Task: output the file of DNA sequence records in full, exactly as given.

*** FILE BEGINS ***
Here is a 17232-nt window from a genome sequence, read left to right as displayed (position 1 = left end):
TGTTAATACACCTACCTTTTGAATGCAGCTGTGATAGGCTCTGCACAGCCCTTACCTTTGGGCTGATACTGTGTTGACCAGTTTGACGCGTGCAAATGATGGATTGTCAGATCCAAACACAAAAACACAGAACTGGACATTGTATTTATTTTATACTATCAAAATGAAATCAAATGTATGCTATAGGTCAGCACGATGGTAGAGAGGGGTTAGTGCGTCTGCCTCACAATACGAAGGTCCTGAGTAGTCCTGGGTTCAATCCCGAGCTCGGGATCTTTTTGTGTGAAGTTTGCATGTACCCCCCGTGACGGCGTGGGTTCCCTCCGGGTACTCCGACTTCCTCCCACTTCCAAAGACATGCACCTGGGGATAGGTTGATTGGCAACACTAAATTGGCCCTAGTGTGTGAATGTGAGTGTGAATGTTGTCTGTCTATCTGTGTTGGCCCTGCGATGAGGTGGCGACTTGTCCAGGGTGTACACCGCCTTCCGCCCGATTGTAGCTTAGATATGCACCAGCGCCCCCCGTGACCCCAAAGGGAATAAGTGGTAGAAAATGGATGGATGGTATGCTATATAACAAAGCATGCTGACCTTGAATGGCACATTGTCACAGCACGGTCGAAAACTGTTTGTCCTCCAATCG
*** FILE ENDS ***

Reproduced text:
Here is a 17232-nt window from a genome sequence, read left to right as displayed (position 1 = left end):
TGTTAATACACCTACCTTTTGAATGCAGCTGTGATAGGCTCTGCACAGCCCTTACCTTTGGGCTGATACTGTGTTGACCAGTTTGACGCGTGCAAATGATGGATTGTCAGATCCAAACACAAAAACACAGAACTGGACATTGTATTTATTTTATACTATCAAAATGAAATCAAATGTATGCTATAGGTCAGCACGATGGTAGAGAGGGGTTAGTGCGTCTGCCTCACAATACGAAGGTCCTGAGTAGTCCTGGGTTCAATCCCGAGCTCGGGATCTTTTTGTGTGAAGTTTGCATGTACCCCCCGTGACGGCGTGGGTTCCCTCCGGGTACTCCGACTTCCTCCCACTTCCAAAGACATGCACCTGGGGATAGGTTGATTGGCAACACTAAATTGGCCCTAGTGTGTGAATGTGAGTGTGAATGTTGTCTGTCTATCTGTGTTGGCCCTGCGATGAGGTGGCGACTTGTCCAGGGTGTACACCGCCTTCCGCCCGATTGTAGCTTAGATATGCACCAGCGCCCCCCGTGACCCCAAAGGGAATAAGTGGTAGAAAATGGATGGATGGTATGCTATATAACAAAGCATGCTGACCTTGAATGGCACATTGTCACAGCACGGTCGAAAACTGTTTGTCCTCCAATCG